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About olro

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    Lance Corporal
  1. olro

    Combat Mission: Battle for Normandy

    A video AAR from Combat Mission Normandy I did of a PBEM. It gets hectic at the end!!! Watch in HD. Part 1: Part 2: Part 3: Part 4:
  2. It all comes down to killing the hive mind, as always. You read it first here.
  3. Love the new Afghanistan game. There are rumours of some historical inaccuracies in the force compositions, like BMD2s replacing the more widely used BTRs. Overall very happy with it. Most of the missions are very close to real actions; guarding convoys and taking out mujas before they escape encirclements. Infantry is very surviveable in the rough terrain. That is my favourite feature of the whole game series.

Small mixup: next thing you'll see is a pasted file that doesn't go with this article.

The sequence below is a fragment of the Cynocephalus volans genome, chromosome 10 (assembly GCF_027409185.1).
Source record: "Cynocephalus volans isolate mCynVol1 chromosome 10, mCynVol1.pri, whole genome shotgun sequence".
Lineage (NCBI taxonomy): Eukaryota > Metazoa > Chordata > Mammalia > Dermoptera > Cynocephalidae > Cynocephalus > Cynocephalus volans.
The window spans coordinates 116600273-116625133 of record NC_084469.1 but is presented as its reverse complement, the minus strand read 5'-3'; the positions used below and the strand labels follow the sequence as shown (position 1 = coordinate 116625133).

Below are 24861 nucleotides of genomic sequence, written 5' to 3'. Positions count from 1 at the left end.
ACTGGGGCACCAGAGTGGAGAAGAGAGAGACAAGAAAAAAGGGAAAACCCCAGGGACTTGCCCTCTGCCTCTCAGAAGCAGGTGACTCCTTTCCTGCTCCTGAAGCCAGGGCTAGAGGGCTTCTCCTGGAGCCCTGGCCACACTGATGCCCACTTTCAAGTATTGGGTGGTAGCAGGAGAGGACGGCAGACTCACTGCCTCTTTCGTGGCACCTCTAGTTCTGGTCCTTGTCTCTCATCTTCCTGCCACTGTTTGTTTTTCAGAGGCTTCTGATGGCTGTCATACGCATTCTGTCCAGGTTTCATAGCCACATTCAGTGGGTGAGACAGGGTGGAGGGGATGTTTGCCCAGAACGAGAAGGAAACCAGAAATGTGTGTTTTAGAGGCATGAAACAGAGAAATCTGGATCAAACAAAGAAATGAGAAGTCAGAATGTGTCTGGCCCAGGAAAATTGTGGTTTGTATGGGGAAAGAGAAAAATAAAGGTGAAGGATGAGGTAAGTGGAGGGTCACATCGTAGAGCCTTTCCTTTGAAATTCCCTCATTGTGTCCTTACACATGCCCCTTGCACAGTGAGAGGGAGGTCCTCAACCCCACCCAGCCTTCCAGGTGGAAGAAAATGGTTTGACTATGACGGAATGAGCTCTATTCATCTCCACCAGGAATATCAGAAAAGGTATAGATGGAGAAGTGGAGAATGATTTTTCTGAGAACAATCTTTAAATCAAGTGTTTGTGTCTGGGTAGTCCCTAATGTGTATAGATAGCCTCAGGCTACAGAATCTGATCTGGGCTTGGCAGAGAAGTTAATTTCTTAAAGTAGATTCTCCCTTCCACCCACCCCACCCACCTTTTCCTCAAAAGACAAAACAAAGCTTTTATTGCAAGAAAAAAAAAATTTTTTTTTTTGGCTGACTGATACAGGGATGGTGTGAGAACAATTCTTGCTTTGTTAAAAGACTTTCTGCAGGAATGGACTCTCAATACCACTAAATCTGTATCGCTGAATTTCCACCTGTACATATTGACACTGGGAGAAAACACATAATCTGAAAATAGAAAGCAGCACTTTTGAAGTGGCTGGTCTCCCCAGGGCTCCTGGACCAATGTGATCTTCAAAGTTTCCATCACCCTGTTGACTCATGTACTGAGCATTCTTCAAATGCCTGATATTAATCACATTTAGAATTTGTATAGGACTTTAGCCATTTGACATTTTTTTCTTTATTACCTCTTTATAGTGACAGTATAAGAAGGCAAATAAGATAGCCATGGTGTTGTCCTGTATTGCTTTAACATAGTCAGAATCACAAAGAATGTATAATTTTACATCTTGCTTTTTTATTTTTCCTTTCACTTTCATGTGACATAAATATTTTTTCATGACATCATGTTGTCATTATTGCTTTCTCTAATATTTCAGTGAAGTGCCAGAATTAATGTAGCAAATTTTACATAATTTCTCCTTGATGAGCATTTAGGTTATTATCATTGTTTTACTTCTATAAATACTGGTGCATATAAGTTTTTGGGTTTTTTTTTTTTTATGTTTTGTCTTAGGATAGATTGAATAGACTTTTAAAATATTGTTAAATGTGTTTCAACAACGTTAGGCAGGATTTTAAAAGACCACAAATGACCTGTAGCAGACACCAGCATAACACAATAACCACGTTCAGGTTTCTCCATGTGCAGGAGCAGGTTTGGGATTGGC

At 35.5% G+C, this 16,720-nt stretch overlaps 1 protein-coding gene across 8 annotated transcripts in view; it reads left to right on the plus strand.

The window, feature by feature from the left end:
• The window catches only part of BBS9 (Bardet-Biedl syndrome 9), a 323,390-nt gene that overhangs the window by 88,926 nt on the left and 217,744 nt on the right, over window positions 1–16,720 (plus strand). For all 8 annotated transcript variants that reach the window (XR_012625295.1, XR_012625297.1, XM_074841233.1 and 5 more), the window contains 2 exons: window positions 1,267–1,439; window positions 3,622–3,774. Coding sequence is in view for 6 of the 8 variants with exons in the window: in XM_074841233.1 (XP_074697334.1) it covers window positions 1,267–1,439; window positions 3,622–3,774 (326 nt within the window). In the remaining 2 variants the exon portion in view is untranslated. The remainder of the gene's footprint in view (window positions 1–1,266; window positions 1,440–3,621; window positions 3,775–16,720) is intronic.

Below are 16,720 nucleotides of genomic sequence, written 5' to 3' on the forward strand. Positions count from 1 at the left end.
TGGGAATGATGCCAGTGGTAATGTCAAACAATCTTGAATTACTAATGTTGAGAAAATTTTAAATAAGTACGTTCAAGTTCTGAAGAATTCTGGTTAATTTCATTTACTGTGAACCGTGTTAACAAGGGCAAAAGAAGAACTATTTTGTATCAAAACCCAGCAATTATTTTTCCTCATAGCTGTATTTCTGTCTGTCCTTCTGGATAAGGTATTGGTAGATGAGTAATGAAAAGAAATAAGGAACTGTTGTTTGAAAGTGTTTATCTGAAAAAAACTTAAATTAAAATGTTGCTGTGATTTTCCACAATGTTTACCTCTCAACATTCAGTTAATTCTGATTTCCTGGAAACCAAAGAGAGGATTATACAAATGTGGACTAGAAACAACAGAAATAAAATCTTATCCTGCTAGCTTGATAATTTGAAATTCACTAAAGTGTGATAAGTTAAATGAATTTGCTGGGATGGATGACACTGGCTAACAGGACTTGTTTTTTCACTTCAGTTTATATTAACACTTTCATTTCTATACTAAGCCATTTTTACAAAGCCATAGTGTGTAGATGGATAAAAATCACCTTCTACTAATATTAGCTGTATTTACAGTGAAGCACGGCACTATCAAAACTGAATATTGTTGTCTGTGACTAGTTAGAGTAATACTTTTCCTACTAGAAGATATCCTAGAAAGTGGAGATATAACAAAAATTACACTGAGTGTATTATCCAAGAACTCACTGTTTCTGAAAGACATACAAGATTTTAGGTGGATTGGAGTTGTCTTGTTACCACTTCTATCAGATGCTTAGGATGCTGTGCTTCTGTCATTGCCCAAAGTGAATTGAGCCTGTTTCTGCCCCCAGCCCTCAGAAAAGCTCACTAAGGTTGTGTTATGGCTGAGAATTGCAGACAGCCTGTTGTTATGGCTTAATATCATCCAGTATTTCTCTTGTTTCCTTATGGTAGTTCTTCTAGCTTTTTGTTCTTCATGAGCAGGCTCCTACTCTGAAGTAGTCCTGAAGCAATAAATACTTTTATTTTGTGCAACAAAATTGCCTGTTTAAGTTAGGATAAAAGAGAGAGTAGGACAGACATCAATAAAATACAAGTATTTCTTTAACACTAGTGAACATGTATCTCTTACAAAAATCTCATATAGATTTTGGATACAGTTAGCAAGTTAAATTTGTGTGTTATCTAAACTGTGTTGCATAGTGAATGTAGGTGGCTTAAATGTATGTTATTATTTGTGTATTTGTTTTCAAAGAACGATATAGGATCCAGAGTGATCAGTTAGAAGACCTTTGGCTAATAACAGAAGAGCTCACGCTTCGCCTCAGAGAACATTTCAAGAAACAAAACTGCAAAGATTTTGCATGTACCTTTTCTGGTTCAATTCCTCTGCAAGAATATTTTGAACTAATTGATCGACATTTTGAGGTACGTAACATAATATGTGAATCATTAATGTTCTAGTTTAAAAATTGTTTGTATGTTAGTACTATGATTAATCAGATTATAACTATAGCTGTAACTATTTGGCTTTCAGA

4. olro

    Taliban running out of ammunition

    My friend who serves with the ISAF forces in Afghanistan told me this story about a well being built by ISAF in one of the villages; Instead of having the local women walk miles to get water they could now have water very close to their village. The week after the well was built ISAF forces noticed it was now full of rocks. So ISAF removed them. Some days later they came back and noticed the same thing had happened. It turned out was actually the women themselves who had put the rocks in there. Why? The mile long walks to the well outside the village was the only time the women had a chance to socialize properly, without the watchful eyes of the men. Moral of the story? Im not quite sure, BUT it might show how our western ideas of collective nation building - schools - electricity - running water - police - public order, arent entirely what works when you have such deeply ingrained social structures in place.